Not only do Jon Hurwitz and Hayden Schlossberg have the pleasure of seeing Harold & Kumar Go to White Castle turn into a very successful three-film franchise, but now they get to have a hand in a different series of films, something that had a great impact on them when they were first kicking off their career, American Pie.
After a nine-year hiatus, the whole gang is back to celebrate their high school reunion and Hurwitz and Schlossberg are behind the wheel dictating the action. Similarly to what they just did with A Very Harold & Kumar 3D Christmas, American Reunion finds its roots in the idea of seeing where these high school stereotypes wind up when they’re in their 30s.
While celebrating the release of Harold & Kumar round three, Hurwitz and Schlossberg took the time to talk a bit about American Reunion, how they got the gig, how they worked on that and Harold & Kumar simultaneously and more. Check it all out for yourself below.
How’d this come about for you guys?
Jon Hurwitz: It was a really interesting situation. We were a couple months away from pre-production on Harold & Kumar 3 and Hayden and I were going to be directing the film when we got a call from Universal asking us if we had interest in writing and directing a re-launch of the American Pie franchise, a high school reunion movie. For Hayden and I, that first American Pie was a really special movie for us. At the time, when that came out, we were college students and we had written a screenplay together, and our goal at that time in the past was to be the first R-rated youth comedy where young people felt like young people and there were big laughs and there was heart and all this stuff, and then we see the trailer for American Pie and we’re like, ‘Somebody made our movie!’ It was a bittersweet experience, bitter because we weren’t the first, but sweet because we just loved that movie so much that we saw it a million times. We fell in love with those characters and when given the opportunity to figure out where Jim, where Stifler, where Oz, where each of these characters are in their early 30s, it was just too cool an opportunity to pass up, so we met with the studio there, told them our ideas, got that opportunity and then we felt confident in the Harold & Kumar team and our ability to stay involved. We stayed involved as co-producers on Harold & Kumar. We wrote throughout the movie, during the post-process we continued to work on the film and help shape it, all while preparing for American Reunion. We’ve really had an exciting last year of being able to try a few different things.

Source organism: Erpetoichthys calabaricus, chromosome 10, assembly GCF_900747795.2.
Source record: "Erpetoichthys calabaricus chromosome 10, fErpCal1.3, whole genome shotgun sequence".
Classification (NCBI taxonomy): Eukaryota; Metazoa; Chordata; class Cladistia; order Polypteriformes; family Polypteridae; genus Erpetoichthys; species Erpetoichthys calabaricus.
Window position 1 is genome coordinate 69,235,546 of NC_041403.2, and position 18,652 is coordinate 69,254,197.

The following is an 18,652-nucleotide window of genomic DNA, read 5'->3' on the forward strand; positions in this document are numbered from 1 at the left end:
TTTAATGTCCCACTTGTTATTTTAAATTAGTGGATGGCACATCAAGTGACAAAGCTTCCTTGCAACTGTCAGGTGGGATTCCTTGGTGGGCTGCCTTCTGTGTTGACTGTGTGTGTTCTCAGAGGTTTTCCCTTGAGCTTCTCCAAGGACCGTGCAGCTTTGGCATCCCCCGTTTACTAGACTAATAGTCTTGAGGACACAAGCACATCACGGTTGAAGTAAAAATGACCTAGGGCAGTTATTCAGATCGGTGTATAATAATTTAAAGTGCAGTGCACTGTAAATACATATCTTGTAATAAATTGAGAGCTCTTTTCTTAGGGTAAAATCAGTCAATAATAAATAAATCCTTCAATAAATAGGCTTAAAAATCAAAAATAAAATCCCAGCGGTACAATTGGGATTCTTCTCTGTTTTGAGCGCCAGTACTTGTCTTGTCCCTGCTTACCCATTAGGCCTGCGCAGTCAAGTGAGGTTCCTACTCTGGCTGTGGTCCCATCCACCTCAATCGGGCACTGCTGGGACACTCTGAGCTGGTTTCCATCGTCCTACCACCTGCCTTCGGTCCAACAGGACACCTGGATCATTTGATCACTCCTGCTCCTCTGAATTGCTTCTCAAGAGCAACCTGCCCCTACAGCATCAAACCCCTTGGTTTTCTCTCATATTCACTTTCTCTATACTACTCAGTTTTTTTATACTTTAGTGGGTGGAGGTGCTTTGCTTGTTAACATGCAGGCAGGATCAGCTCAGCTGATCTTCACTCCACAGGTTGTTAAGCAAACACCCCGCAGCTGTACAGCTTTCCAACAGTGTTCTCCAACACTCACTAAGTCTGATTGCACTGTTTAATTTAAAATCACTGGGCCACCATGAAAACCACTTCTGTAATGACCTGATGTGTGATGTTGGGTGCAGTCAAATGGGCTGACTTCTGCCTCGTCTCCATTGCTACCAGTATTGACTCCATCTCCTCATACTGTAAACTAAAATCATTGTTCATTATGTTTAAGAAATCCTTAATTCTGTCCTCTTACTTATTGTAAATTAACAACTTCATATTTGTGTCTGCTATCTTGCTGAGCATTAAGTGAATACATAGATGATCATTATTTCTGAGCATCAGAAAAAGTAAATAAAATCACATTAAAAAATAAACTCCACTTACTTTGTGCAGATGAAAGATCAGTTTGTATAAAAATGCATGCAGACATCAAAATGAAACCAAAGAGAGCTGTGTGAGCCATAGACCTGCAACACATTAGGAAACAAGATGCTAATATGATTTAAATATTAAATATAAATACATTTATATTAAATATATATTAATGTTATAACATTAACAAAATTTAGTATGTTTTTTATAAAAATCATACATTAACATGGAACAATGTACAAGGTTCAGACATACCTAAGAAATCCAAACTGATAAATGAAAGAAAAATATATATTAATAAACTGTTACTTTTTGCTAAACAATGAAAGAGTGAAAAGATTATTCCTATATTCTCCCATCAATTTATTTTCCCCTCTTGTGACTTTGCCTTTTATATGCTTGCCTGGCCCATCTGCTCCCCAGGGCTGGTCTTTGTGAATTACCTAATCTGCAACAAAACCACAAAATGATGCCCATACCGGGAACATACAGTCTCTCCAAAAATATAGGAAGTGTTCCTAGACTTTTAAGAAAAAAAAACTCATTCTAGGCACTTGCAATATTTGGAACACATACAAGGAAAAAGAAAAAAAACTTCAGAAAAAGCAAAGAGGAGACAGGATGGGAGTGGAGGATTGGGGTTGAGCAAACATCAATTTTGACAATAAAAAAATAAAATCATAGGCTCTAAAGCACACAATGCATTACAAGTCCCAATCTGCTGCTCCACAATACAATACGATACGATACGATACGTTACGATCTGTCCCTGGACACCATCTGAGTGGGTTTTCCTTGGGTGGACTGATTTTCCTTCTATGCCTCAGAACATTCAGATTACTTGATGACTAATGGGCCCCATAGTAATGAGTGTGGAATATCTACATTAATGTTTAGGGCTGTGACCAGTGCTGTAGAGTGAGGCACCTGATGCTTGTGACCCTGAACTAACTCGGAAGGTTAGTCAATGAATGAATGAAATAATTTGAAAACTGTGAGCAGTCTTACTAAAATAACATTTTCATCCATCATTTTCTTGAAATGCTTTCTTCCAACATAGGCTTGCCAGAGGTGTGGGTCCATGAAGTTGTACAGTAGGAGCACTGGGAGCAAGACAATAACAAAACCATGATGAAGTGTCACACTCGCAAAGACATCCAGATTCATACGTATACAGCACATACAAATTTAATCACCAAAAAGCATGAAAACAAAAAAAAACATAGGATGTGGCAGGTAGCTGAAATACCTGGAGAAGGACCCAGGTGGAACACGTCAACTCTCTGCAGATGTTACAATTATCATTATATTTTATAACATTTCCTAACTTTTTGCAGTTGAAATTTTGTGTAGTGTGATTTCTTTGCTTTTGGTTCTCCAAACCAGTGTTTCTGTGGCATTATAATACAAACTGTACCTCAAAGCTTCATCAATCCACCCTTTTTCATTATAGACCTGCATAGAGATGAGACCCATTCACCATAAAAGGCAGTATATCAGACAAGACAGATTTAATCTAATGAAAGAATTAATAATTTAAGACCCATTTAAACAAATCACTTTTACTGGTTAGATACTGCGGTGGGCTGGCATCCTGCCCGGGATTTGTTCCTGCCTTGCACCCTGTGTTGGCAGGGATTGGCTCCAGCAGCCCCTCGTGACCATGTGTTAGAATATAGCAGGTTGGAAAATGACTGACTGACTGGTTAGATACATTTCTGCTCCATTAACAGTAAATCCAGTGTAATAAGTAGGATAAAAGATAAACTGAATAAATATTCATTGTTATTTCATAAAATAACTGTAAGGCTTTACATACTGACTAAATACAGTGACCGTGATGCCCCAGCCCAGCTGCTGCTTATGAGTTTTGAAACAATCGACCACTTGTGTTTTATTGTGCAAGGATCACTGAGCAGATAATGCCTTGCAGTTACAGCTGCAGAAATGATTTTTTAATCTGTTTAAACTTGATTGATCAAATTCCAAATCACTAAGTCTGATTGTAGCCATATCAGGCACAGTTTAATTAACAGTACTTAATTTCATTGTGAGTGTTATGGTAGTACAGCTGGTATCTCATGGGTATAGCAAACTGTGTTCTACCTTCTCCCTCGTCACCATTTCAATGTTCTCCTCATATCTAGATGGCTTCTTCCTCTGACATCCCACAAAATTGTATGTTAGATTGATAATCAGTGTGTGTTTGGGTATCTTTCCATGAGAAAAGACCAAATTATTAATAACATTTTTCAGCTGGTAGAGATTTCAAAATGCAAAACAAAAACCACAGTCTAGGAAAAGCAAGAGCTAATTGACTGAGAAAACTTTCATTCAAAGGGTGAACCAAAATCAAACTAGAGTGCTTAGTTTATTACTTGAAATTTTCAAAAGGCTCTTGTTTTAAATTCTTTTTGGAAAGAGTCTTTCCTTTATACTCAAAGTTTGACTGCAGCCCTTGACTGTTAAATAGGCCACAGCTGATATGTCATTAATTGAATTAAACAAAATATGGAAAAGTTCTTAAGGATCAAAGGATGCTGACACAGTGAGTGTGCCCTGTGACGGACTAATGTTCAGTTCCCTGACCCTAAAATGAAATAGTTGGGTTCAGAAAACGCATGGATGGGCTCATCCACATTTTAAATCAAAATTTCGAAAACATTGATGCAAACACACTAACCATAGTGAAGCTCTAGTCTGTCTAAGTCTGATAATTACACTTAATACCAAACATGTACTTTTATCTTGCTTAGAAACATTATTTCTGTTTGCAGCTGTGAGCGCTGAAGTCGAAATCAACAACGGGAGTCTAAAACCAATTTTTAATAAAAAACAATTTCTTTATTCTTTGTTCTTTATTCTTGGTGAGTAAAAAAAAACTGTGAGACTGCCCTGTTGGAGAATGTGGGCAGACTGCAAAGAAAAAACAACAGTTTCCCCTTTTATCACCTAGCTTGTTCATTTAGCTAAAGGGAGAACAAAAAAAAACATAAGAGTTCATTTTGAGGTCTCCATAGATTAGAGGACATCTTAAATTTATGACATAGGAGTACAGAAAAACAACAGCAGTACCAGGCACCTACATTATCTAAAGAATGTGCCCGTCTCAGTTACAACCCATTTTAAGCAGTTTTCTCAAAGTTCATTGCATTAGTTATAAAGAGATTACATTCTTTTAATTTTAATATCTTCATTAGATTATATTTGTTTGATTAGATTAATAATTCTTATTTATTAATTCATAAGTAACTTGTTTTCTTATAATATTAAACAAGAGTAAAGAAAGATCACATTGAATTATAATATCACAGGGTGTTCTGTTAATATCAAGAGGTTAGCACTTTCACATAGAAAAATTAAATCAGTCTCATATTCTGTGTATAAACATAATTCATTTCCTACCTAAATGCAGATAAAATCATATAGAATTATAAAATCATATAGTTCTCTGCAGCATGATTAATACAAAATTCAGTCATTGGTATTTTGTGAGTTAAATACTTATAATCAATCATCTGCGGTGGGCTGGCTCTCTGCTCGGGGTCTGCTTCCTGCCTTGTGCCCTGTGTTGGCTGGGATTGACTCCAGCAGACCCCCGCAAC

Did you ever notice ideas from one bleeding into the other?
Hurwitz: At times. The truth is, Hayden and I sometimes draw from our own personal lives, sort of where we are in life, and the Harold and Kumar characters and the characters in American Reunion are in a similar general time frame of life, so at times you see some overlap and you’re always trying to find the unique spin. Luckily there are different characters that you’re able to tailor it to.
Hayden Schlossberg: The one similarity in both is our outrageous comedy with toddlers. [Laughs] I think that, like Jon said, because they’re characters in their 30s, some of them have kids and you have that phase of life in an R-rating, there’s going to be some similarities. But it’s such a different movie in a lot of ways, American Reunion to Harold & Kumar, just in terms of how far we’re willing to go in terms of playing with reality. The comedy in the Harold & Kumar movies, part of the fun is that it can come from anywhere and be any type of comedy. You can have racial comedy, you can have smart comedy, you can have really silly comedy.
Hurwitz: You can have surreal trippy comedy whereas American Reunion, it’s all coming from a grounded place of character and story and relatability. It was a different exercise, but one that we enjoyed just as much.
How about comparing American Reunion to the other films in the American Pie franchise? The beauty of a franchise is bringing back something audiences have come to love, but what is it about this one that’ll make it stand out?
Schlossberg: I think that the first American Pie was successful not just because it had comedy and heart, but also because it had really relatable characters. That first movie was a true ensemble and showed a lot of different types of iconic high school American characters. What we’re doing with American Reunion is taking those same characters that everyone loves, but not breaking what’s working with them, and we’re trying to find new things in their lives, in their 30s, that we can relate to. There’s the guy in high school who’s the jock and throws all the parties, but in your 30s, he’s the guy that used to be that guy.
Hurwitz: We knew Stifler way back when, when he was the coolest guy in high school, today we see him as the guy who peeked in high school and you get to catch up on his life there. It was just sort of finding fun new ways to make those original characters relatable again and, because the characters are older, the issues that they’re dealing with are, at times, a little bit more mature and, at points, a little bit more serious.